Based on analysis of two case studies in the Canton of Bern, this article examines the question of knowledge transfer from history to transport policy and planning in the recent past in Switzerland. It shows that for several reasons, direct knowledge transfer did not occur. In particular, historians have seldom become actively involved in transport planning and policy discourses, probably partly because the academic system offers no incentive to do so. However, historical knowledge has certainly influenced decision-making processes indirectly, via personal reflection of the actors in the world of practice or through Switzerland's strongly developed modes of political participation. Because the potential for knowledge transfer to contribute to better policy solutions has not been fully utilized, we recommend strengthening the role of existing interfaces between science and policy.
History and Transport Policy
The Swiss Experience
Ueli Haefeli, Fritz Kobi, and Ulrich Seewer
Concluding Thoughts Based on the Case of Switzerland
The way public transportation and highway policies are considered in tandem is determinant of how the means of transportation are used, and that policy choices have implications in the middle and long term as they forge path dependence. This paper discuss this issues, using the case of Switzerland—often considered a best-practice country in terms of coordination—to explore the obstacles encountered when transportation policies à la Swiss are "imported" to other countries.
Transport Infrastructure in Shrinking (East) Germany
Policy on transport infrastructure in Germany will come under increasing pressure thanks to considerable changes in basic conditions. Demographic change, shifts in economic and regional structures, continued social individualization, and the chronic budget crisis in the public sphere are forcing a readjustment of government action. At root, the impact of the changes in demographics and economic structures touches on what Germans themselves think their postwar democracy stands for. Highly consensual underlying assumptions about Germany as a model are being shaken. The doctrine that development of infrastructure is tantamount to growth and prosperity no longer holds. The experience in eastern Germany shows that more and better infrastructure does not automatically lead to more growth. Moreover, uniform government regulation is hitting limits. If the differences between boom regions and depopulated zones remain as large as they are, then it makes no sense to have the same regulatory maze apply to both cases. In transportation policy, that shift would mean recasting the legal foundations of public transport.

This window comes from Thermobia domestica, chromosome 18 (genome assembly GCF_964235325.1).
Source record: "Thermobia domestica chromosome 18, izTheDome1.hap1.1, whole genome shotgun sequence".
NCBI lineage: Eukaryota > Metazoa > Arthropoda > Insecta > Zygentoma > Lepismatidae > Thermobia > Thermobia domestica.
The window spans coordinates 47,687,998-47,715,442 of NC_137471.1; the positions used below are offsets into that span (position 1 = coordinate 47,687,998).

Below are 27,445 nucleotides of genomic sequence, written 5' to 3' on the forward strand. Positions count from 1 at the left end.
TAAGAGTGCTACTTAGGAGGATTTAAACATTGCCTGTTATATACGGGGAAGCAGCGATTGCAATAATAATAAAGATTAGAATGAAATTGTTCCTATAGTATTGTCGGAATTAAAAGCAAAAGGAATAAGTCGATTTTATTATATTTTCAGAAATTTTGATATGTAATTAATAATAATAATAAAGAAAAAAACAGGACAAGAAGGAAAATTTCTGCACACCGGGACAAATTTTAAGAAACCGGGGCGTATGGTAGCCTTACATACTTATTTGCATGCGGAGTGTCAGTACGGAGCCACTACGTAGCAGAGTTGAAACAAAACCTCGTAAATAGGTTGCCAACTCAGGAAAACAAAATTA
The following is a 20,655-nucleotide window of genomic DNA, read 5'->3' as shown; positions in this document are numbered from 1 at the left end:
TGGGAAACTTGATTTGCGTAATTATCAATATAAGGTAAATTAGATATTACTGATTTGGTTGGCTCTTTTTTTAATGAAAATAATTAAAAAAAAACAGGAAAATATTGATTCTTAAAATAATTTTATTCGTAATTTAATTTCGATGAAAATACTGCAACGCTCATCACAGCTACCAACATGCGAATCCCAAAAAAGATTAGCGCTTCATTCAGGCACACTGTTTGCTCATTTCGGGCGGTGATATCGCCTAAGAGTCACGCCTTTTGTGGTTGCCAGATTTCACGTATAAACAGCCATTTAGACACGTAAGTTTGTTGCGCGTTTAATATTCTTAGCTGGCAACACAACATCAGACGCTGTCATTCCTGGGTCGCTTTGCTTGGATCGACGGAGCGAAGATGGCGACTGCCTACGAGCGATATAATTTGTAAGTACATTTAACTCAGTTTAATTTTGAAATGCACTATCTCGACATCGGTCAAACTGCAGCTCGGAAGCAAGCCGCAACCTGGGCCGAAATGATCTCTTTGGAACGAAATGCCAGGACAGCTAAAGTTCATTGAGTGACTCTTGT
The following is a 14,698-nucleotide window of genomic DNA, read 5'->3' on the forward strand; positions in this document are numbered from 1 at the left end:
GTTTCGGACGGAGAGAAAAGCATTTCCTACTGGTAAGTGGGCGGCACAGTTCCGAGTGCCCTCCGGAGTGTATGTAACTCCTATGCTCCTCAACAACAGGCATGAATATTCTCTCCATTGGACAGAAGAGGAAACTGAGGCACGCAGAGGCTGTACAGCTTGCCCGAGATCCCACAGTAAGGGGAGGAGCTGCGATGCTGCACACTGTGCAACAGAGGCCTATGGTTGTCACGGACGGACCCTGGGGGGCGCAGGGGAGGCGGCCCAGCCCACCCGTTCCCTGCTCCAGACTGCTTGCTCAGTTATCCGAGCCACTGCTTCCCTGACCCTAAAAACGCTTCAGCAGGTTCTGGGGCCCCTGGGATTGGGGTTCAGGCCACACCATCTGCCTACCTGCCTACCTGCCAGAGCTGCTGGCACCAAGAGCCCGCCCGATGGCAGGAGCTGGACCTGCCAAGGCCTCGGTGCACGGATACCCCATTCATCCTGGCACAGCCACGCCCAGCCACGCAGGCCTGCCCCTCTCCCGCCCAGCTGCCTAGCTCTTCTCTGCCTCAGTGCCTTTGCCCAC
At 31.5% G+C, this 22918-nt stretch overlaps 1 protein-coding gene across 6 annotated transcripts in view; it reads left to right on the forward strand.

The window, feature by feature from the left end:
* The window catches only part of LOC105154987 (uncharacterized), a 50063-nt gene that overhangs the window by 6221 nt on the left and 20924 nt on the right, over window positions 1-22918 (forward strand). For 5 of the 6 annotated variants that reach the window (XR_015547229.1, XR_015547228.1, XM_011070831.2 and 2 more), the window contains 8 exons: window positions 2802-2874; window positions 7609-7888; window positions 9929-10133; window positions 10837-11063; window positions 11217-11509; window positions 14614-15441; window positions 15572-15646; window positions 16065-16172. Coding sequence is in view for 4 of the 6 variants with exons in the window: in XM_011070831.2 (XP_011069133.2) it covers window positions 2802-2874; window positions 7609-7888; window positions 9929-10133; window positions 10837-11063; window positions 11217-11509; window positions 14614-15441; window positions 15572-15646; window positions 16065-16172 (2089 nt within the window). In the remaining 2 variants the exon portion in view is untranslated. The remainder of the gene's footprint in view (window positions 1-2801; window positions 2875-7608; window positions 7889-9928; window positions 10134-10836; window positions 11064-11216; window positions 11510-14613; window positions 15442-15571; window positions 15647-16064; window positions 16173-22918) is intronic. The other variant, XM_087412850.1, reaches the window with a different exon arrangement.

Beth Gutelius, Janet Gibson, Dhan Zunino Singh, Steven J. Gold, Alexandra Portmann, Peter Cox, Rudi Volti, Adrian Drummond-Cole, and Steven D. Spalding
interrelationships seriously and thus invites further work in this area. Transportation Policies and Infrastructure as Mobile Networks Sebastián Ureta Assembling Policy: Transantiago, Human Devices, and the Dream of a World-Class Society (Cambridge, MA: MIT
Diverse Driving Emotions
Exploring Chinese Migrants’ Mobilities in a Car-Dependent City
Sophie-May Kerr, Natascha Klocker, and Gordon Waitt
Immigrants in California,” Transportation 35, no. 5 (2008): 601–612; Daniel Chatman and Nicholas Klein, “Immigrants and Travel Demand in the United States: Implications for Transportation Policy and Future Research,” Public Works Transfers Management
Connected or Traversed?
Plans, Imaginaries, and the Actual State of Railway Projects in Mongolia
Maria-Katharina Lang and Baatarnaran Tsetsentsolmon
Transportation Policy, which included plans to build 6,600 kilometers of railroads in three phases. 7 The policy contemplates “a new route of competent transit traffic connecting Asia and Europe taking advantage of passing through the territory of Mongolia based